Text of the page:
HUMAN STUDIES OF GLN IN GUT INJURY

There have been a number of relatively small human trials determining if Gln has benefit in certain diseases. None of these trials have conclusively shown benefit in a human disease, although most likely issues of statistical power and an ineffective dosage may have masked potential benefits.

In Vitro Studies of Human Biopsy Materials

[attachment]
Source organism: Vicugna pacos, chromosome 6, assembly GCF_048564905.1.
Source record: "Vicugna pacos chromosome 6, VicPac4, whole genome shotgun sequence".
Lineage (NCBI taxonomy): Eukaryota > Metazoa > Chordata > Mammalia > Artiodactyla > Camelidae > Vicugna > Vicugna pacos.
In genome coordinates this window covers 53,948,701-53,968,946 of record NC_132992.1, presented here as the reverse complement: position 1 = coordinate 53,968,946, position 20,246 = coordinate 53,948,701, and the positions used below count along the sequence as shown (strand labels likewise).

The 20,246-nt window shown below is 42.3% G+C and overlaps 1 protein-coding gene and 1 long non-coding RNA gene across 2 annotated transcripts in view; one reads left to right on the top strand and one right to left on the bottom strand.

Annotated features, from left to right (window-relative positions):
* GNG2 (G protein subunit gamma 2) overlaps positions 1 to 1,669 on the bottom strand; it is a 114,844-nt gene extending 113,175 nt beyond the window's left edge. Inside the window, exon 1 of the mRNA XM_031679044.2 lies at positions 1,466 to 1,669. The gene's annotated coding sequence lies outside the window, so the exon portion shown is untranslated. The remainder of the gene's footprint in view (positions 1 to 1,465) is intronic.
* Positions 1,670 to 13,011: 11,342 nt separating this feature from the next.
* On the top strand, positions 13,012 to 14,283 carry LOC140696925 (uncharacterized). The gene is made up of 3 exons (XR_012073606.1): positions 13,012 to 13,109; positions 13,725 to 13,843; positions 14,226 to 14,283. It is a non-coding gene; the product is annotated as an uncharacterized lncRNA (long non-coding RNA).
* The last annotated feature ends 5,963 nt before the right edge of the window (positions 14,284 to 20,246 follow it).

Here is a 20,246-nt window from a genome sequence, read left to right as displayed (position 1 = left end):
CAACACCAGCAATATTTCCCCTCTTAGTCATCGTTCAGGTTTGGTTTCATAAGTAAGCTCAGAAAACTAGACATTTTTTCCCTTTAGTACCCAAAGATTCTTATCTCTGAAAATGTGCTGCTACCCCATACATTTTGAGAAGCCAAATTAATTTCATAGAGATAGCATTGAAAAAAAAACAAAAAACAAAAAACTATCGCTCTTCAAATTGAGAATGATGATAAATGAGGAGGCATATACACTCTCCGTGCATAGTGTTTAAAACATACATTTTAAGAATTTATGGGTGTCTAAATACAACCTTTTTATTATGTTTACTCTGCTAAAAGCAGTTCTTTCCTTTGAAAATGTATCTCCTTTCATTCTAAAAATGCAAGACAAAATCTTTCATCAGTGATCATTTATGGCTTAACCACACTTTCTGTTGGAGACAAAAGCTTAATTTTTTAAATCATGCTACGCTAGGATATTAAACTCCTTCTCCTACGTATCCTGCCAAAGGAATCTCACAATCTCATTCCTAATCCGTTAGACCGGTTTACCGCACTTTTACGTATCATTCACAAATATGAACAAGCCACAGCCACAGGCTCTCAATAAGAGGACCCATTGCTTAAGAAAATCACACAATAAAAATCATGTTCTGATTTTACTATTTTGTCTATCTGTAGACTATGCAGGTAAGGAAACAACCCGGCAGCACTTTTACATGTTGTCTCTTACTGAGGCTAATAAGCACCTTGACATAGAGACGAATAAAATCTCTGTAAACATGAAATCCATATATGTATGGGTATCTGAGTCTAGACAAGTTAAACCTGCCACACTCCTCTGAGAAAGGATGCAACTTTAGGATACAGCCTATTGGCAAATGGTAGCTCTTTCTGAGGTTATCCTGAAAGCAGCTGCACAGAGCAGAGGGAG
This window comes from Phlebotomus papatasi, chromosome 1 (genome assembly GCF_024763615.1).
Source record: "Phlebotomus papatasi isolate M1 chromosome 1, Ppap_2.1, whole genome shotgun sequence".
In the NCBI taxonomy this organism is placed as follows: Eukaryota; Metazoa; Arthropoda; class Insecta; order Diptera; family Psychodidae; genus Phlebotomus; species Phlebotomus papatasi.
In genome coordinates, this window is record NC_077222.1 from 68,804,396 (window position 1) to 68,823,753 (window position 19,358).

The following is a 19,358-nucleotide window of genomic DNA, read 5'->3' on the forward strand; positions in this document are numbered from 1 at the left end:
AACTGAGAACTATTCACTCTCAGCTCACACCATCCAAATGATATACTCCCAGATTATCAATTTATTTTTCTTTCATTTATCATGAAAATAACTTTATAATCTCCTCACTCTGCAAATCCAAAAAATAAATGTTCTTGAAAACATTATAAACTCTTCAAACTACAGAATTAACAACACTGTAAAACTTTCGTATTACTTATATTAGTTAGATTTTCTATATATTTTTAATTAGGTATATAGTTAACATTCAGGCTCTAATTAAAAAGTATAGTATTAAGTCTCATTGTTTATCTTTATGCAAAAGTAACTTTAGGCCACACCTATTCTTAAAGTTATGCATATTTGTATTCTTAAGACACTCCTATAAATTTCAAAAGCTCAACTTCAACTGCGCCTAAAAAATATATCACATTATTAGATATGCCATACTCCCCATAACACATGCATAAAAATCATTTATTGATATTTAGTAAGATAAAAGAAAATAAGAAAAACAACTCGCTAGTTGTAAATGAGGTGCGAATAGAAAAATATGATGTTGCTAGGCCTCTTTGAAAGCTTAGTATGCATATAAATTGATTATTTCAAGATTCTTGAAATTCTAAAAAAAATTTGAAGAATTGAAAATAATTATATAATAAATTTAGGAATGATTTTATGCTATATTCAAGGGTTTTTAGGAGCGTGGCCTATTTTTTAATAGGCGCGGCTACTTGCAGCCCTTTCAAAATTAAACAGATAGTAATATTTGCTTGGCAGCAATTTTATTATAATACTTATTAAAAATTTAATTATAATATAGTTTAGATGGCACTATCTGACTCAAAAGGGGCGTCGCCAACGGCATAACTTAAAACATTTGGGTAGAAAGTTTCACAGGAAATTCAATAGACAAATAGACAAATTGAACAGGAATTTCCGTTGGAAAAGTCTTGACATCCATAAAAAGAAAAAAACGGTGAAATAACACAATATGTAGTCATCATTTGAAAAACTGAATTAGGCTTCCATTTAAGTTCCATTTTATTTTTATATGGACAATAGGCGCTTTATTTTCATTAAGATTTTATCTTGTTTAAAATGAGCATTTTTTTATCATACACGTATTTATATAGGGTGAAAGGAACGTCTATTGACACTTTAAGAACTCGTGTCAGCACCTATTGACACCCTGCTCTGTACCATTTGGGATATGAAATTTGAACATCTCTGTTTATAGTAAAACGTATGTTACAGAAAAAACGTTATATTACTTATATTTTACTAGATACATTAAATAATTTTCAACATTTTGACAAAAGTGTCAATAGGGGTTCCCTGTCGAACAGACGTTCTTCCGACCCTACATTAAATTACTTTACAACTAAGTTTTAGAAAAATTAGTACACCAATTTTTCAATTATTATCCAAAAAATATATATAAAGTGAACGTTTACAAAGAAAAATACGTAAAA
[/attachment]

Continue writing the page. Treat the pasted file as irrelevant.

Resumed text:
The studies have supported a role of Gln in reducing proinflammatory IL-6 and IL-8 production by intestinal biopsies, while increasing anti-inflammatory IL-10 levels in the intestinal cells and circulating mononuclear cells (Coeffier et al. 2001, 2003). When extended to in vivo randomized, controlled trials, Gln appeared to reduce morbidity and gut permeability in patients with multiorgan system trauma (Houdijk et al. 1998). A number of subsequent studies confirmed beneficial findings in critically ill patients (Avenell 2006; Coeffier et al. 2008; Sevastiadou et al. 2011). Gln has been added to total parenteral nutrition (TPN) but is rarely given orally, except in experimental studies. In practice, Gln is rarely added to parenteral nutrition (PN) solutions, largely because PN with a small amount of Gln is spontaneously cyclized at room temperature to form pyroglutamic acid (a neurotoxic substance).

 
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